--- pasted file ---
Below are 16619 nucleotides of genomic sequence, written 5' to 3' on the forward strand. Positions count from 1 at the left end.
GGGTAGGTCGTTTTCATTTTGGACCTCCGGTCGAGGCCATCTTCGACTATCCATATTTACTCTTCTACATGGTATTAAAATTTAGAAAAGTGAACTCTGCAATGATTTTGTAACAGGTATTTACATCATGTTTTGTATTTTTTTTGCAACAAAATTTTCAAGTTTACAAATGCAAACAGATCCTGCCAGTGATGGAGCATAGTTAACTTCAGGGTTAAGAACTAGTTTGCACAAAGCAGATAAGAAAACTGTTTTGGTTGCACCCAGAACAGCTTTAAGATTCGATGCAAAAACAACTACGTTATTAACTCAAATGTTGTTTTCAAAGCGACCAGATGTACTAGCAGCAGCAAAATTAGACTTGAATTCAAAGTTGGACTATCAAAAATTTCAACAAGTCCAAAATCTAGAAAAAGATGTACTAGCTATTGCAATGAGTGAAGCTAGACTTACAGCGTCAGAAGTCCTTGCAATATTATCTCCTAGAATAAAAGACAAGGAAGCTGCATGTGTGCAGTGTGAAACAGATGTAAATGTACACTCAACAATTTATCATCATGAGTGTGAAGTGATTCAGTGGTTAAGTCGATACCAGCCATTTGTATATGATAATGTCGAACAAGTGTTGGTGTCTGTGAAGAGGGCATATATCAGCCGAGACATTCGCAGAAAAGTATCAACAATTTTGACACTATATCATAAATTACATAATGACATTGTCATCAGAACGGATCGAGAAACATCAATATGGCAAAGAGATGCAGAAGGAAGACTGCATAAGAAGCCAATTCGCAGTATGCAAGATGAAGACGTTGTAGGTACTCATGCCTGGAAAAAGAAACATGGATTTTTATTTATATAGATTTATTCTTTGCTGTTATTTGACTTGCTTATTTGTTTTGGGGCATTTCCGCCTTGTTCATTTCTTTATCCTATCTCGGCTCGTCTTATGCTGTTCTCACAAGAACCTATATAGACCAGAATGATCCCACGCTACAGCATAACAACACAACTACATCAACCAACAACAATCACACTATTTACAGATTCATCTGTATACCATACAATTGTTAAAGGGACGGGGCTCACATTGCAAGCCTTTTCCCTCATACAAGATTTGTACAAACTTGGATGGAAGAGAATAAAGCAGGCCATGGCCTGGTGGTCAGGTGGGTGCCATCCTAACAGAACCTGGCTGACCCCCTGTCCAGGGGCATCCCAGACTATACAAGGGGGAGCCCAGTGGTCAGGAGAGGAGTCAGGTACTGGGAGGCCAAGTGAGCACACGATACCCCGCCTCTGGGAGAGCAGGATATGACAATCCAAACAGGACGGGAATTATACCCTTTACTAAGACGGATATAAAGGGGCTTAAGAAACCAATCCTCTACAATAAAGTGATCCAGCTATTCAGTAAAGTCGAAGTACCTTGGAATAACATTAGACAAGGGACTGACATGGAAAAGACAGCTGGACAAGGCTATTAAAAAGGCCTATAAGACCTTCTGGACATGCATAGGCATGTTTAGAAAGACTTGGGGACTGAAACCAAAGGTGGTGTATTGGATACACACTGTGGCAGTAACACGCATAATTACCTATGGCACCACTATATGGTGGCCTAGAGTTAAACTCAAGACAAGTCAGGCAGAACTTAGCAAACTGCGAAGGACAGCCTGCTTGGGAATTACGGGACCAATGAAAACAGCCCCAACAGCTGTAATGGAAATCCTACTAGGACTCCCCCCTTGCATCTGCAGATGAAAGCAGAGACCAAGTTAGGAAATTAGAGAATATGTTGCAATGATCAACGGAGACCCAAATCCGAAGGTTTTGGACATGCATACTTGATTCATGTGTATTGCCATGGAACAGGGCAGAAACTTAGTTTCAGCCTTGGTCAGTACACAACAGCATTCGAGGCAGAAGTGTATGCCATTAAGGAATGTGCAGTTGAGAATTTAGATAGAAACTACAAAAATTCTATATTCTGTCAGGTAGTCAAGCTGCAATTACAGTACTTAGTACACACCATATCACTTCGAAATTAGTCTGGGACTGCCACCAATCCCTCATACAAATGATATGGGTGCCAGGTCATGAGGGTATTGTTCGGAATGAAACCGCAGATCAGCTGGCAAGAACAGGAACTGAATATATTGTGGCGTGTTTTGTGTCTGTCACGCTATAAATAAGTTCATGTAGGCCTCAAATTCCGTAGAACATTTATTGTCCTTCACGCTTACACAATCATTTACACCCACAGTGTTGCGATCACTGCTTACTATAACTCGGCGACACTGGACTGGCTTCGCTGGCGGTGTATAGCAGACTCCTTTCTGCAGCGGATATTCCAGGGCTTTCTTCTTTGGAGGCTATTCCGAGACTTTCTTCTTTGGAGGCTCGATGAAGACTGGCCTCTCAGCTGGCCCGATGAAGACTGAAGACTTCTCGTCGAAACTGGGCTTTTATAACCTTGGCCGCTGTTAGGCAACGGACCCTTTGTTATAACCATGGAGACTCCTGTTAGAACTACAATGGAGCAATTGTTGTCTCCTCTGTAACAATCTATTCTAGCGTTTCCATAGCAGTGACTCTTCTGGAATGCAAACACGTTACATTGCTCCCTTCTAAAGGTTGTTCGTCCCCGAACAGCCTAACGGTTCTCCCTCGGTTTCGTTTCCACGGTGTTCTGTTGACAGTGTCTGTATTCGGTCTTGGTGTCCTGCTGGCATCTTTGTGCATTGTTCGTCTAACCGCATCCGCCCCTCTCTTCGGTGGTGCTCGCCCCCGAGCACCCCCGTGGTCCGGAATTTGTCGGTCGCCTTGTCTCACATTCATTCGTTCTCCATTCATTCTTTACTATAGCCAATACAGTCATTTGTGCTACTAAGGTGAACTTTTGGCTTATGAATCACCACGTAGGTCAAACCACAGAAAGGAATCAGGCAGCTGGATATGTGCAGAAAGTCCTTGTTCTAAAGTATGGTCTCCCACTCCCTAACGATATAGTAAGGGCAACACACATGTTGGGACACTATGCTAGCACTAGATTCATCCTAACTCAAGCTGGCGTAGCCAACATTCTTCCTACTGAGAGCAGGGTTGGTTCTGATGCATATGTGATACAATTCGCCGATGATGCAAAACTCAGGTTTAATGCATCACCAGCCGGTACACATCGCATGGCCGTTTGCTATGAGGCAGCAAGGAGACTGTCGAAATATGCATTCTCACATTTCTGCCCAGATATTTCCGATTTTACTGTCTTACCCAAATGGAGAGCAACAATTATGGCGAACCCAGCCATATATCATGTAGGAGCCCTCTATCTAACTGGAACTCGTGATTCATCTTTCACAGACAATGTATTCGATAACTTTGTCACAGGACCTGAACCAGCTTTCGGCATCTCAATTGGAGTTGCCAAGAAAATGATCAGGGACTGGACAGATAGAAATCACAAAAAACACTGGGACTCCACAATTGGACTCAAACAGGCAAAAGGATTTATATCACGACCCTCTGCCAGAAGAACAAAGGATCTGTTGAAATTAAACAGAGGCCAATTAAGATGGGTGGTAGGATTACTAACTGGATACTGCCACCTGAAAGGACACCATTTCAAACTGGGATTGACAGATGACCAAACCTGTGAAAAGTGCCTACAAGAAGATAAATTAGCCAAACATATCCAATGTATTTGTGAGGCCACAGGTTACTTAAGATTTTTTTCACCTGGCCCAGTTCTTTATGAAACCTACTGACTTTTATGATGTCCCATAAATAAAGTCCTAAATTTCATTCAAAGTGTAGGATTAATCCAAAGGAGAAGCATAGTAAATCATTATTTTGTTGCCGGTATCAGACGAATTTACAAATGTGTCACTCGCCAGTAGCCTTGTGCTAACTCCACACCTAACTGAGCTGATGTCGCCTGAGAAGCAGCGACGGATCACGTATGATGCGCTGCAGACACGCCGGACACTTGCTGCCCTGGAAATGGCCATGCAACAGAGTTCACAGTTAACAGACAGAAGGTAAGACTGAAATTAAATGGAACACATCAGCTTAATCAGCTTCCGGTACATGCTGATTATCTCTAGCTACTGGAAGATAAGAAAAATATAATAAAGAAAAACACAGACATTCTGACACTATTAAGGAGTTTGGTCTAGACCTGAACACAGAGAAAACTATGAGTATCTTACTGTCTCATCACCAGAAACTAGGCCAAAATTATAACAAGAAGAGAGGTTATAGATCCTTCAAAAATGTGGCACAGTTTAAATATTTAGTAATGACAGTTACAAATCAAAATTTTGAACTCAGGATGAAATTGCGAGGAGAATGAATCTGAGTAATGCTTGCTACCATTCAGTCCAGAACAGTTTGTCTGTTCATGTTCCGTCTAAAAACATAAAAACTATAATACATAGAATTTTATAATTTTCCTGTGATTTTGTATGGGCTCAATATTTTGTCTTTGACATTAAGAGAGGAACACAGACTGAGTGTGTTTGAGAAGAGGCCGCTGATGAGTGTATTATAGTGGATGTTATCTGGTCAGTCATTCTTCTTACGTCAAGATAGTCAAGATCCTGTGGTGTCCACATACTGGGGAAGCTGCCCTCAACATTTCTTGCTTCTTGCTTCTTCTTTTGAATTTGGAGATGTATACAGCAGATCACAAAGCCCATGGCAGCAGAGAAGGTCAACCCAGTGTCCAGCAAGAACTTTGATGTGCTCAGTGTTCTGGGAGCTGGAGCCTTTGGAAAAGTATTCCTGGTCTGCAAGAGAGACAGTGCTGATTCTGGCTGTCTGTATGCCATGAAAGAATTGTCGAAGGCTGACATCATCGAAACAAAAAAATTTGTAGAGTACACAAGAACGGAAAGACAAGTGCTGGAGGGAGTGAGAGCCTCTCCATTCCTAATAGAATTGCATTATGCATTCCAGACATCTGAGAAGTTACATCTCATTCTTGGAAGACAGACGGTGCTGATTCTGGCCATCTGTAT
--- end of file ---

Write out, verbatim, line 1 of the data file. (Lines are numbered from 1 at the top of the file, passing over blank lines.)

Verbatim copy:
Below are 16619 nucleotides of genomic sequence, written 5' to 3' on the forward strand. Positions count from 1 at the left end.